Picks and Pans Review: The Closed Circle

UPDATED 07/11/2005 at 01:00 AM EDT Originally published 07/11/2005 at 01:00 AM EDT

By Jonathan Coe
NOVEL
CRITIC'S CHOICE

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Jonathan Coe may be the most exciting novelist you've never heard of. The Closed Circle completes a two-novel tour de force that began with 2002's The Rotters' Club, now available in paperback. It's essential to read Rotters' first: Together the two novels follow a group of friends raised in the factory town of Birmingham, England, from school into middle age, from IRA attacks to Al Qaeda's, from first kisses to adultery and divorce, from childish hopes to fame for some but wasted potential for others.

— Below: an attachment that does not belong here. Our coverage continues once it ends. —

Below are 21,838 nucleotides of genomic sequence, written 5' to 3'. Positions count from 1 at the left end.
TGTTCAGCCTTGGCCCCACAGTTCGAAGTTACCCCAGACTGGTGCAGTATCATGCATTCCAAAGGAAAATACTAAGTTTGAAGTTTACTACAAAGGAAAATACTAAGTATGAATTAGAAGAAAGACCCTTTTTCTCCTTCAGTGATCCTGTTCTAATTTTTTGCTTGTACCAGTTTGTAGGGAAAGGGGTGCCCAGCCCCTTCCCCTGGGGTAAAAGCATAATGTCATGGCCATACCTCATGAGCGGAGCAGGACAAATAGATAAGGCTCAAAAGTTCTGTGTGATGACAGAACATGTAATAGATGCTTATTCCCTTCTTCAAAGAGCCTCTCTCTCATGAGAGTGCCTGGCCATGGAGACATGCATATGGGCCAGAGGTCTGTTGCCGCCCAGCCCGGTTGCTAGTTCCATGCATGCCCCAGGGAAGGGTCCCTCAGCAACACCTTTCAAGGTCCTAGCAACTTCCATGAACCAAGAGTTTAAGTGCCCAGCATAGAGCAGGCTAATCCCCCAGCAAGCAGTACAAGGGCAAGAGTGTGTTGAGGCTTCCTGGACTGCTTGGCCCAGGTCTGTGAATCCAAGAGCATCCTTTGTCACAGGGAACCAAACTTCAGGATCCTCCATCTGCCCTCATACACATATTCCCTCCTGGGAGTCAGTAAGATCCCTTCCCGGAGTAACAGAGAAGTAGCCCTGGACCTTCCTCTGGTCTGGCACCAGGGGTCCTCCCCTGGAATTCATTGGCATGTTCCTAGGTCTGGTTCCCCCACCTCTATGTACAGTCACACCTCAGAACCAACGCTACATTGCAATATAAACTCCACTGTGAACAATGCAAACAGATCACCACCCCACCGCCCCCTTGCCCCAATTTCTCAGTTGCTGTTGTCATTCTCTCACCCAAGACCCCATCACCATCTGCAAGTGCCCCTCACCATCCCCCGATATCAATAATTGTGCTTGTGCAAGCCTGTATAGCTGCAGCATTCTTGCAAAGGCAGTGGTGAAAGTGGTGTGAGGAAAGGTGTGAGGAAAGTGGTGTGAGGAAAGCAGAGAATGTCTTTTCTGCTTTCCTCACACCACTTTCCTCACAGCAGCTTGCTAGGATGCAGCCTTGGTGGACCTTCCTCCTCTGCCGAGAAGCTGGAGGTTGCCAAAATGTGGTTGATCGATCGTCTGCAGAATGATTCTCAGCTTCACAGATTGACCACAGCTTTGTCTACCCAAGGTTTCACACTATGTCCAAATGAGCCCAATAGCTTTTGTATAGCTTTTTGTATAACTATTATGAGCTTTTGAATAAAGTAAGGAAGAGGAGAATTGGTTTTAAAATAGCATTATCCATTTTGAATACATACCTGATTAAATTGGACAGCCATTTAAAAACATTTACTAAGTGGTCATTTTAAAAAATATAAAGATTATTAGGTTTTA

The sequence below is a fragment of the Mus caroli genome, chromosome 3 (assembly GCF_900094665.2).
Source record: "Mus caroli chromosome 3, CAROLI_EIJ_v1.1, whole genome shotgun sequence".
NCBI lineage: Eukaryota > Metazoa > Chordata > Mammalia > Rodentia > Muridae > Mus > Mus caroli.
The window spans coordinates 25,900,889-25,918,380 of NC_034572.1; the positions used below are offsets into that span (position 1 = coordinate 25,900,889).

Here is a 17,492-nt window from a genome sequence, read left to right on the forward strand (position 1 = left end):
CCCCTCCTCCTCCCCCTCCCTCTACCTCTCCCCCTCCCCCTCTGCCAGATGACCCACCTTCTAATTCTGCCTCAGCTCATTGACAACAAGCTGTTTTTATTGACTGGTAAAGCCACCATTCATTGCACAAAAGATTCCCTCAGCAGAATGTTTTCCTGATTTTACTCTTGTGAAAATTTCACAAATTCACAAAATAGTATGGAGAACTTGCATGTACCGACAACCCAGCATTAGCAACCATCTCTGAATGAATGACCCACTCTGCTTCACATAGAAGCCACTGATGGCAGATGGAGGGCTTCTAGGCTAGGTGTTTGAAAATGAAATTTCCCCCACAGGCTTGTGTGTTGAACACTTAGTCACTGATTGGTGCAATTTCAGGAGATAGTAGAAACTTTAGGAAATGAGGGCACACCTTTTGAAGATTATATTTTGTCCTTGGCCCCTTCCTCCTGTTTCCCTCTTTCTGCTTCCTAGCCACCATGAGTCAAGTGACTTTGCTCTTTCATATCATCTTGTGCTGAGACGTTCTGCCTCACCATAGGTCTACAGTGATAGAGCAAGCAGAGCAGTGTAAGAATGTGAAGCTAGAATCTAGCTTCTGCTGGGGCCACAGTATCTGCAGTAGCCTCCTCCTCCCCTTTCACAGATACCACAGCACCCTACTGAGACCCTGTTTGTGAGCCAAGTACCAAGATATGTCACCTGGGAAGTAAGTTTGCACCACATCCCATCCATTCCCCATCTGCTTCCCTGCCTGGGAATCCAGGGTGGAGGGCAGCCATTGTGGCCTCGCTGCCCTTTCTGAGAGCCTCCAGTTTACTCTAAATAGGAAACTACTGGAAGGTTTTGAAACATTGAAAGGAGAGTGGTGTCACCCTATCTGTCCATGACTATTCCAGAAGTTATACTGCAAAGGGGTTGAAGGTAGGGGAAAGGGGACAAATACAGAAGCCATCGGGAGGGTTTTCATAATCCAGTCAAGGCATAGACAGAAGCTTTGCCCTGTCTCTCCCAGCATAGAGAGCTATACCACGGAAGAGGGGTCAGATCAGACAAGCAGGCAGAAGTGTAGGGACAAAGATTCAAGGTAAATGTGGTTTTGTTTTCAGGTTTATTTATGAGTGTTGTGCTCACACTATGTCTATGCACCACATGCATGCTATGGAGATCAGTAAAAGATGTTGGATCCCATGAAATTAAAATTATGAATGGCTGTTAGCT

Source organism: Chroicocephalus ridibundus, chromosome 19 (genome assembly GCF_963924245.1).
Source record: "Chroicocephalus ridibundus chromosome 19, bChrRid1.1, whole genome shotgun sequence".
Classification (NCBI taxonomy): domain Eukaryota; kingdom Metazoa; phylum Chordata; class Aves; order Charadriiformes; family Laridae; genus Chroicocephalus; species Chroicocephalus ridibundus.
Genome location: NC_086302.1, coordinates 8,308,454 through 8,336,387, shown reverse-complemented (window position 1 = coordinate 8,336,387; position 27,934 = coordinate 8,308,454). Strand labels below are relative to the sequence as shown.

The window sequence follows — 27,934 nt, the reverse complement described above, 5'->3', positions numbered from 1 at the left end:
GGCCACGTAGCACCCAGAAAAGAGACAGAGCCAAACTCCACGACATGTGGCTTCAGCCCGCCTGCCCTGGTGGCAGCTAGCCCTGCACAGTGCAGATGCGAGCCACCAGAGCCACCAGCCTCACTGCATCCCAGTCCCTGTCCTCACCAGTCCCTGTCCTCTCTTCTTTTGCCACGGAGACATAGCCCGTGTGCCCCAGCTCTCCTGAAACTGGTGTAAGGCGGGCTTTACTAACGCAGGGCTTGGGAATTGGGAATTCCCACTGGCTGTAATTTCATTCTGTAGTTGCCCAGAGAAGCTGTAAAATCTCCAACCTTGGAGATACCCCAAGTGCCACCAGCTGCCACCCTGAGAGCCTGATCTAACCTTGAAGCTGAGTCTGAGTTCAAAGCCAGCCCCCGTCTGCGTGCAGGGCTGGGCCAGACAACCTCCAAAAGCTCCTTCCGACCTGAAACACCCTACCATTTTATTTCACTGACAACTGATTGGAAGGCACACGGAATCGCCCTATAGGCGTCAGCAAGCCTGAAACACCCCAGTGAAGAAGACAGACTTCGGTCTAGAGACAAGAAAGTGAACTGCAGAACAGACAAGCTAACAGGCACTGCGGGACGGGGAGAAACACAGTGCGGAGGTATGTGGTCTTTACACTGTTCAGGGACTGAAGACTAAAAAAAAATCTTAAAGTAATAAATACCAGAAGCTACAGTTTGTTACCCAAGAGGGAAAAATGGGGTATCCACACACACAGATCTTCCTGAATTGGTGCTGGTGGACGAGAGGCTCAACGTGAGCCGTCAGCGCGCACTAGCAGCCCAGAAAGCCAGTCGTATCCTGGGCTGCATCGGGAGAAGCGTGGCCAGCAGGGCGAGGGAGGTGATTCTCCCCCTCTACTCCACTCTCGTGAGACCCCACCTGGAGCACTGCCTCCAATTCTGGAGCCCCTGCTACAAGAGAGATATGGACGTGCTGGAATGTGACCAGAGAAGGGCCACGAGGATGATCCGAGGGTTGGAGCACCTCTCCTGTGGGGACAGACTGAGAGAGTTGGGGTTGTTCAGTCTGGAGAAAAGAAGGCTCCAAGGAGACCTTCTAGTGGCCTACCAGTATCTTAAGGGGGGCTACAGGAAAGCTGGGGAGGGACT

Coe has every tool a writer can possess, as though he were a super-novelist assembled from the best parts of others. He's a very funny satirist and sometimes he's politically incendiary, but he's also an expert plotter who examines individual personalities in depth. As each carefully drawn circle closes in a series of climaxes, he reminds us that both in history and in the history of our private lives, the past has a way of playing pranks on us.

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